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Artificial Intelligence in behavioral healthcare: Improving care and reducing cost

March 12, 2013
by Tom Doub, Ph.D.
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In the coming world of pay-for-performance, will you have what you need to get paid?
To see Figures 1 and 2, click to open viewing window.

A couple of weeks ago, Indiana University researchers Casey Bennett (also of Centerstone Research Institute) and Kris Hauser(Computer Science Assistant Professor, Indiana University) published an article on Artificial Intelligence in Medicine detailing how a simple machine learning algorithm could simultaneously improve behavioral healthcare outcomes while reducing cost. While this is a stated goal of health reform, the healthcare industry has a poor track record of achieving that goal, particularly in the United States as illustrated in the following slide from Mary Meeker’s report, USA, Inc.

(See Figure 1: Healthcare spending per capita vs. average life expectancy among OECD countries, 2007)

The Bennett & Hauser study took a behavioral health population and used a computer simulation to compare costs and clinical outcomes obtained through actual care in real clinics with real patients. By optimizing the decisions made at each step in the process of care, patient outcomes could be improved by 42% while at the same time reducing cost by 58%.

(See Figure 2: Artificial intelligence (AI) vs. treatment-as-usual)

In economic terms, imagine that a weight loss clinic is able to achieve 10 pounds of weight loss for $500. The cost for each pound lost would be $50. In the Bennett & Hauser study, the cost per unit of clinical change in usual treatment was $497. The cost achieved by the artificial intelligence algorithm was $197, less than half the cost per unit of improvement.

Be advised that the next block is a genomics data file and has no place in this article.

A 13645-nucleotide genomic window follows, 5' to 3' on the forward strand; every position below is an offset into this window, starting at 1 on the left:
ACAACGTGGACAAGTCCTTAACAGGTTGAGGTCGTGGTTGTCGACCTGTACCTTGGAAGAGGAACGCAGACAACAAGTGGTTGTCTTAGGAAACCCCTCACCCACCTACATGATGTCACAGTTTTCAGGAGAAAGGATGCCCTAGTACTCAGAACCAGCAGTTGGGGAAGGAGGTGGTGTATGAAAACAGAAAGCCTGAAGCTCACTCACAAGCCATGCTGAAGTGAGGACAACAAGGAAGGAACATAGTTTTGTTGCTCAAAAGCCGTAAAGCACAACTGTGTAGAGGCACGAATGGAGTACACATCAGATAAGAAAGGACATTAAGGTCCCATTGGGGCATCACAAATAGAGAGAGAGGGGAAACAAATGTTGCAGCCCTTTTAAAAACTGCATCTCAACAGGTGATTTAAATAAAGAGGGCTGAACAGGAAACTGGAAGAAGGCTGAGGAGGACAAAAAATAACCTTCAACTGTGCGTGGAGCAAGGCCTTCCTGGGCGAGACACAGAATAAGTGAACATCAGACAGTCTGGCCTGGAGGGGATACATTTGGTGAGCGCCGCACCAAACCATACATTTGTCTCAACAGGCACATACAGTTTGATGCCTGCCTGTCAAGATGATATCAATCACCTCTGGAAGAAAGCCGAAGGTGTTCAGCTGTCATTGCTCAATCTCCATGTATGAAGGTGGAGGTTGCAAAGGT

Unfortunately, such improvements in value (i.e., outcomes divided by cost) are not incentivized in traditional fee for service payment models, which promote quantity, not quality. Changing this is one of the core ideas of health reform and accountable care – to shift from incentivizing volume to paying for performance. That said, the research on pay for performance is mixed at best. While it makes intuitive sense to pay for outcomes instead of volume, we have repeatedly seen that rational incentives often don’t bring the intended result, or worse yet, have unintended consequences.

The difficulty of reducing costs while improving outcomes actually represents an opportunity for behavioral healthcare organizations that are savvy enough to embrace clinical decision support technologies such as those described in the article above. In the coming era of accountable healthcare, those who can unequivocally demonstrate true value in their product will be rare and in high demand. Given what we know about the prevalence of behavioral health conditions and their impact on overall healthcare spending, behavioral healthcare providers have the specific behavior change expertise required to demonstrate significant value in a system that rewards performance.

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Tom Doub

Chief Executive Officer, Centerstone Research Institute

Tom Doub

@tomdoub

www.centerstoneresearch.org

Thomas W. Doub, Ph.D. currently provides leadership for research...